The introduction of antibiotics was the seminal event in modern medical history. All of a sudden infant death rates plummeted, and people survived infections that just years earlier had been fatal. Also, the modern pharma industry was born. However, as you may have read, we’re running out of new antibiotics, as pharma companies focus on more profitable lifestyle drugs. Now a recent study reveals a new antibiotic in the most unlikely of places: in your bone marrow. Who knew that a same-day bone marrow stem cell treatment can act as an antibiotic?
Why Would This Work?
A same day bone marrow stem cell procedure concentrates the fraction of the cells that contain stem cells. This same portion also includes loads of other cells. It’s those cells which are important in the story of why this stuff can fight infection.
The reason Bone Marrow Concentrate (BMC) works is the same one driving the switch in cancer therapy from carpet bombing patients with cancer drugs to programming their immune system to kill cancer cells. It turns out that the body already knows how to fight off cancer and infections, it does both every day. All you need to do is just amp up the body’s natural disease-fighting ability.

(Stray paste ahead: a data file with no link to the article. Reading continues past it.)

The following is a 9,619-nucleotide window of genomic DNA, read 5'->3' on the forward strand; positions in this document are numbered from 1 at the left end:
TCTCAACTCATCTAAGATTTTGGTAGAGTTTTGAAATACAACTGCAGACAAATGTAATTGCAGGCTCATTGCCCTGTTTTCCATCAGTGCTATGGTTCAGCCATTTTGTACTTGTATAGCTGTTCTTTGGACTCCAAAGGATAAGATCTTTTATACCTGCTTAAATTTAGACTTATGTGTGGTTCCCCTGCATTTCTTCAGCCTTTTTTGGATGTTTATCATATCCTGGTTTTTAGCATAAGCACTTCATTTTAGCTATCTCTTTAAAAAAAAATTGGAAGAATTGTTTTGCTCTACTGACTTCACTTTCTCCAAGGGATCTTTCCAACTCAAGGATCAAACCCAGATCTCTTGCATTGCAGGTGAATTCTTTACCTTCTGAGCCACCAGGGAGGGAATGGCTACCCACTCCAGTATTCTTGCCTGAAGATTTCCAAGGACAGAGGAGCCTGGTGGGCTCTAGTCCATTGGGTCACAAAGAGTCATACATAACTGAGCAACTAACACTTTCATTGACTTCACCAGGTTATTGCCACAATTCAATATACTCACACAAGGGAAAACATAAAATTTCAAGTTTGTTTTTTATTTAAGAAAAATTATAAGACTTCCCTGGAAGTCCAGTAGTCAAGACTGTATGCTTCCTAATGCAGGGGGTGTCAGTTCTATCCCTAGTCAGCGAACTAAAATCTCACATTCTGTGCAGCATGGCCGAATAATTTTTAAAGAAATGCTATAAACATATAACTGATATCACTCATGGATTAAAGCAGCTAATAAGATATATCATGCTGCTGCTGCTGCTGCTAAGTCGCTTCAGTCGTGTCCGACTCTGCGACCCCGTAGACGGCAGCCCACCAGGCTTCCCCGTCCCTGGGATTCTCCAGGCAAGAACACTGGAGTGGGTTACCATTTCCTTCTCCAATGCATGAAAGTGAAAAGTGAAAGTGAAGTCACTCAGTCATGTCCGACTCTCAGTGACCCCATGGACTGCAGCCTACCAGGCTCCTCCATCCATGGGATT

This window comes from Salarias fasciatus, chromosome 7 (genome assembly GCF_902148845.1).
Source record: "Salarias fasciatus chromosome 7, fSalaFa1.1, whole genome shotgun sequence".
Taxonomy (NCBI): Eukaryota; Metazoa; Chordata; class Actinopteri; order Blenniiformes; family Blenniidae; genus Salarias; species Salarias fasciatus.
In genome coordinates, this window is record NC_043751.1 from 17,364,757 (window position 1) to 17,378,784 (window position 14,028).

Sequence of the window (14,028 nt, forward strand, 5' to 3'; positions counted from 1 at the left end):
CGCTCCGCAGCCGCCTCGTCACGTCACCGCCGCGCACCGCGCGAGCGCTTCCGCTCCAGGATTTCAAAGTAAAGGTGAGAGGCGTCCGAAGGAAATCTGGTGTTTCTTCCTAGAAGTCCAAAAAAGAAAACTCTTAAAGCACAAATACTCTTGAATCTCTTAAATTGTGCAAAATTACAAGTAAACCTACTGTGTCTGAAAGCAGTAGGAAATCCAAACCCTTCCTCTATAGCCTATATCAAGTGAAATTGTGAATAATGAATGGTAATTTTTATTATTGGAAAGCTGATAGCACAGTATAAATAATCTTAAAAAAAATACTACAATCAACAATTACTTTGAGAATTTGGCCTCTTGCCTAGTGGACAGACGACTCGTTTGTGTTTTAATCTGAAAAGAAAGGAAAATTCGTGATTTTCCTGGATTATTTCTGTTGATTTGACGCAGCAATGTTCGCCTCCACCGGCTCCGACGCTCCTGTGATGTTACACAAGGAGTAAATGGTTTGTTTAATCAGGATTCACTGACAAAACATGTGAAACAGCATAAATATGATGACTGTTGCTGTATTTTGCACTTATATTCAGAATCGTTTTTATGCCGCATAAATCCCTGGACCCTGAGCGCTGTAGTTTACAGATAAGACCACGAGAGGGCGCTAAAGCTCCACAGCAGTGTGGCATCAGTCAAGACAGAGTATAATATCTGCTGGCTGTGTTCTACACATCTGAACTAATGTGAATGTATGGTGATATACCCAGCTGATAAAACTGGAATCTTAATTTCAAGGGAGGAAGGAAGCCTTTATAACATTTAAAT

Certain white blood cells (WBCs) are responsible for fighting infections. Concentrating those WBCs with the stem cells and delivering those to an area with an infection will theoretically ramp up the body’s infection fighting ability at that spot. Hence, this is like placing more of those infection-fighting soldiers on the bacterial battlefield to turn the course of the struggle in the patient’s favor and vanquish infection.
The New Study
The new study is authored by Phillipe Hernigou, who is a true pioneer in the world of same day bone marrow stem cell treatments. Thirty patients with an infected fracture non-union of the leg were treated only through the injection of BMC. The researchers made sure that the BMC was rich in certain WBCs that could help fight infections (granulocyte precursors). The injection was able to cure 25/30 treated patients with only one successful case coming back with a recurrent infection by one year.
The upshot? The medical community has been desperately searching for a new antibiotic, as antibiotic-resistant superbugs have been multiplying. It turns out, like many things, the best new antibiotic is inside your body, in this case, more specifically inside your bone marrow!